To me, capital growth and dividend income are equally important. Together, they provide the total return from any share investment and, as you might expect, my aim is to invest in companies that can beat the total return delivered by the wider market.
To put that aim into perspective, the FTSE 100 has provided investors with a total return of around 3% per annum since January 2008.
Quality and value
If my investments are to outperform, I need to back companies that score well on several quality indicators and buy at prices that offer decent value.
So this series aims to identify appealing FTSE 100 investment opportunities and today I’m looking at Antofagasta (LSE: ANTO), the copper-focused mining company operating in Chile.
With the shares at 853p, Antofagasta’s market cap. is £8,409 million.
This table summarises the firm’s recent financial record:
|Year to December||2008||2009||2010||2011||2012|
|Net cash from operations ($m)||1,882||1,006||1,964||2,466||2,818|
|Earnings per share (cents)||85.5||67.7||100.6||139.7||140.2|
|Dividend per share (cents)||9||9.4||16||20||21|
The recent first-quarter update demonstrated that Antofagasta is performing well operationally, with an impressive 12.8% rise in copper production compared to the equivalent period last year. But, against a backdrop of lower copper prices, that’s like peddling your bike furiously into the teeth of an oncoming hurricane. The figures reveal the result: revenue down 14.6% and EBITDA down a grim-looking 29% — despite all the effort, the financials are heading in the wrong direction!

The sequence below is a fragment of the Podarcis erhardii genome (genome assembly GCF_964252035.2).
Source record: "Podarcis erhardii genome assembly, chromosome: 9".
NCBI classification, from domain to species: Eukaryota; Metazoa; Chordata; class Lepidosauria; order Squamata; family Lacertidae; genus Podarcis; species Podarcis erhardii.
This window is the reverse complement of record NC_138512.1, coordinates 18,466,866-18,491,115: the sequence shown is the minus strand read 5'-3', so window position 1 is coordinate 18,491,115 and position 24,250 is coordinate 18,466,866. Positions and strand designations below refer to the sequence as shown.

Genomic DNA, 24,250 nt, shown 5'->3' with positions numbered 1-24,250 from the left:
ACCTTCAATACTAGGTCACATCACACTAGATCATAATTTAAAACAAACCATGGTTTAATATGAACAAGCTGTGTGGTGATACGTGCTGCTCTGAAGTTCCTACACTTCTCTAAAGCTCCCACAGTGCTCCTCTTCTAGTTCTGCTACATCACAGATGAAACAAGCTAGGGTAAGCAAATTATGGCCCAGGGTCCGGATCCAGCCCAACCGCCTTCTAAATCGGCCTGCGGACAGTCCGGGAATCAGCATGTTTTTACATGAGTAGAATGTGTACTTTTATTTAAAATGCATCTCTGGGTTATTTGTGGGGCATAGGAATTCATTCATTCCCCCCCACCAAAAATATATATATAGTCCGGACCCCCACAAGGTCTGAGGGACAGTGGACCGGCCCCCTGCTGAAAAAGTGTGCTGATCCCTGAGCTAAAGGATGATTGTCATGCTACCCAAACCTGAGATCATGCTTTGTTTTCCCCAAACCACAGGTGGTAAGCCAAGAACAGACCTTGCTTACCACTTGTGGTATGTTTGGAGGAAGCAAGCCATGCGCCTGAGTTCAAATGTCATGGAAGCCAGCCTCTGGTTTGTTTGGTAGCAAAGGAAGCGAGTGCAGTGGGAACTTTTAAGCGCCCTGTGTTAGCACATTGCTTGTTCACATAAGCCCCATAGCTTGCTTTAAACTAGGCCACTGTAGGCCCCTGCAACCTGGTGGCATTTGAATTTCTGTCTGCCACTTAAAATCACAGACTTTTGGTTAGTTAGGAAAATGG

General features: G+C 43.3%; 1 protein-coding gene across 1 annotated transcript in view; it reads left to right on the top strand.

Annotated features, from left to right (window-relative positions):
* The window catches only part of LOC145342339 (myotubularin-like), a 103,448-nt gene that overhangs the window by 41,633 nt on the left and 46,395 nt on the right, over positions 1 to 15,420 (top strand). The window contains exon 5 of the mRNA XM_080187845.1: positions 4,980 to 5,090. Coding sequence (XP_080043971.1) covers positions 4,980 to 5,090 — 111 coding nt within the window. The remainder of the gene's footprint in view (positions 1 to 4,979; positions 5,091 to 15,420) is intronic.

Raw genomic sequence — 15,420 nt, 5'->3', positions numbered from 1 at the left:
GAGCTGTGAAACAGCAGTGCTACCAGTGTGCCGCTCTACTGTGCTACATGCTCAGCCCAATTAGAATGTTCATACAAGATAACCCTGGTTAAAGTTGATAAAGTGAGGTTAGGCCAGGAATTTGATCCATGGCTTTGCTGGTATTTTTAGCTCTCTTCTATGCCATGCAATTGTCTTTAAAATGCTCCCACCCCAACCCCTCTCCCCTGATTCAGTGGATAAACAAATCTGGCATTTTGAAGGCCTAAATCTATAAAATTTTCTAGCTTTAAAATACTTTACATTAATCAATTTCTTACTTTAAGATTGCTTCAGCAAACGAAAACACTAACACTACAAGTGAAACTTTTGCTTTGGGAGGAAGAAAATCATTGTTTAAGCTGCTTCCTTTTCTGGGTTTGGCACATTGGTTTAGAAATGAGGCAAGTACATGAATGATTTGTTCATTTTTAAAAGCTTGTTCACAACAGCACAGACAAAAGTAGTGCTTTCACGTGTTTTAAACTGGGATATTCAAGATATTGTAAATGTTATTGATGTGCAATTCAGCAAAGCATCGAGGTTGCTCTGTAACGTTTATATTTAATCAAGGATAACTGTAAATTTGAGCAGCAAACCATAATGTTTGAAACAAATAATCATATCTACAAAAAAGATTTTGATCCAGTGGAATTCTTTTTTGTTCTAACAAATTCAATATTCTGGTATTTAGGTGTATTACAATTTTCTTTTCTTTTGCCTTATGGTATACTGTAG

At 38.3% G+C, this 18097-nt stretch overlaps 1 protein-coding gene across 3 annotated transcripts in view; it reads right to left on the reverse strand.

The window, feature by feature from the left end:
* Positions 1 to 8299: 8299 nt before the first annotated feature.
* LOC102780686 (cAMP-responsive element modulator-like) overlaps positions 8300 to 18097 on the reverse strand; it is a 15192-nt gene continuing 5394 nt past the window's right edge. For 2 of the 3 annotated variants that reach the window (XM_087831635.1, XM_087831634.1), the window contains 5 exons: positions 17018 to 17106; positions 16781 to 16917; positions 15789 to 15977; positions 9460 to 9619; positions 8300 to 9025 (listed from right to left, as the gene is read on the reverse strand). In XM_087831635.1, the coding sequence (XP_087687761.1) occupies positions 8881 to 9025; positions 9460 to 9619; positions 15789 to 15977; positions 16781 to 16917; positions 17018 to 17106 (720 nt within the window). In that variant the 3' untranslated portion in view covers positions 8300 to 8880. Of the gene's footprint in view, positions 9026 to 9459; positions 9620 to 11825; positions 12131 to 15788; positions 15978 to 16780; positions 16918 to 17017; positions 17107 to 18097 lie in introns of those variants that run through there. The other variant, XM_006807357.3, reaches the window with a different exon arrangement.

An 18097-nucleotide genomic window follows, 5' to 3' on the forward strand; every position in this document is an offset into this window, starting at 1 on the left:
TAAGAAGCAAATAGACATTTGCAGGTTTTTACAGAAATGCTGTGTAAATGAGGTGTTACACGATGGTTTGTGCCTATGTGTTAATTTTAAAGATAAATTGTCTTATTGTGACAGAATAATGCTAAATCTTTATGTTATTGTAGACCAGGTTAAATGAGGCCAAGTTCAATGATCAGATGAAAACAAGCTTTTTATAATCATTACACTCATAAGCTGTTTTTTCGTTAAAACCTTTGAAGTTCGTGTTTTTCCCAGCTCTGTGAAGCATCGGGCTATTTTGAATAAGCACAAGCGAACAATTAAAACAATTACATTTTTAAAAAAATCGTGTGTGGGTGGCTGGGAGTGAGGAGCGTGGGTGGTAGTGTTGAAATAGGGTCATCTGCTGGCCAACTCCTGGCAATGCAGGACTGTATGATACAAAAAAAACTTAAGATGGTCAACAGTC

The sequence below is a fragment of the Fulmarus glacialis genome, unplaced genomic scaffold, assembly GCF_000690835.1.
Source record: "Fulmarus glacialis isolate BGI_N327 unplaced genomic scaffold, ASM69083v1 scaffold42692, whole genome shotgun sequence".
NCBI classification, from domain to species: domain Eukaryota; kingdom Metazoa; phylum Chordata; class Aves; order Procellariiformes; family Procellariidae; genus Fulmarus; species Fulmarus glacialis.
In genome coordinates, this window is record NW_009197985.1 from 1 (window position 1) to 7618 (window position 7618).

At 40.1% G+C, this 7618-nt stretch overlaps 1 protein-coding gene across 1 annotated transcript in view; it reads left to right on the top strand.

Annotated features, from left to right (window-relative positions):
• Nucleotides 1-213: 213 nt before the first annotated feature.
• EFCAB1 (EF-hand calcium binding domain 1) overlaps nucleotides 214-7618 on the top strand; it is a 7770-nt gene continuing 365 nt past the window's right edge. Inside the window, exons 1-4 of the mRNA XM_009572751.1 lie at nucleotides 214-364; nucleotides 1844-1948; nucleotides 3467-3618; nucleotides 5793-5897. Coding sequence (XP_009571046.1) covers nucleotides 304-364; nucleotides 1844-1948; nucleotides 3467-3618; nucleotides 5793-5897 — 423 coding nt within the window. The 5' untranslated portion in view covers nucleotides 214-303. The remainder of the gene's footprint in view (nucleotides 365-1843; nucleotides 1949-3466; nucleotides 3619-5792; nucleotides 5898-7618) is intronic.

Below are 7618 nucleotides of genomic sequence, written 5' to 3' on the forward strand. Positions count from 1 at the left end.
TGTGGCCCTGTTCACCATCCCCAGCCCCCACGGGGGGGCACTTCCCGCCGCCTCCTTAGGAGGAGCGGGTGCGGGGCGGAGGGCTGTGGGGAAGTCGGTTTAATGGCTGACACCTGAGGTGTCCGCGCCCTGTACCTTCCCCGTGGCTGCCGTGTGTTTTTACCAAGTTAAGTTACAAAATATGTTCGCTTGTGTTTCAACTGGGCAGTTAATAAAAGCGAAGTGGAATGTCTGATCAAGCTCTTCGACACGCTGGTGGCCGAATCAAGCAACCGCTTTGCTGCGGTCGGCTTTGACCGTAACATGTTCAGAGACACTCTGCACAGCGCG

Of course, all that can change on a sixpence, but it does drive home how volatile commodity prices largely drive investor results when it comes to mining. Whatever you do before investing in the sector, take a view on where commodity prices might be heading before succumbing to the allure of sexy looking valuation metrics and fat-face dividend yields.
Copper is the shiny stuff important to Antofagasta, delivering 82% of revenue last year. There was also 7% from gold, 5% from molybdenum and 1% from silver, with the remaining 5% from other activities. I’m ambivalent about the firm’s total-return prospects from here, and that’s enough to keep me out of the shares.
Antofagasta’s total-return potential
Let’s examine five indicators to help judge the quality of the company’s total-return potential:
1. Dividend cover: adjusted earnings covered last year’s dividend almost seven times. 5/5
2. Borrowings: at the last count, there was net cash on the balance sheet. 5/5
3. Growth: revenue and earnings show steady growth with good support from cash flow. 5/5
4. Price to earnings: a forward 13 looks rich compared to growth and yield expectations. 1/5
5. Outlook: recent profits are down, but the firm remains optimistic about its opportunities. 3/5
Overall, I score Antofagasta 19 out of 25, but remain neutral about the firm’s potential to out-pace the wider market’s total return, going forward.
There’s no doubt that the company has performed well in the past, as evidenced by the growth and cash-related indicators. Looking forward, most commentators expect earnings to decline, and I fear that the share price might have further to fall. Therefore, I’m keeping Antofagasta on my watch list for now.
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> Kevin does not own shares in Antofagasta.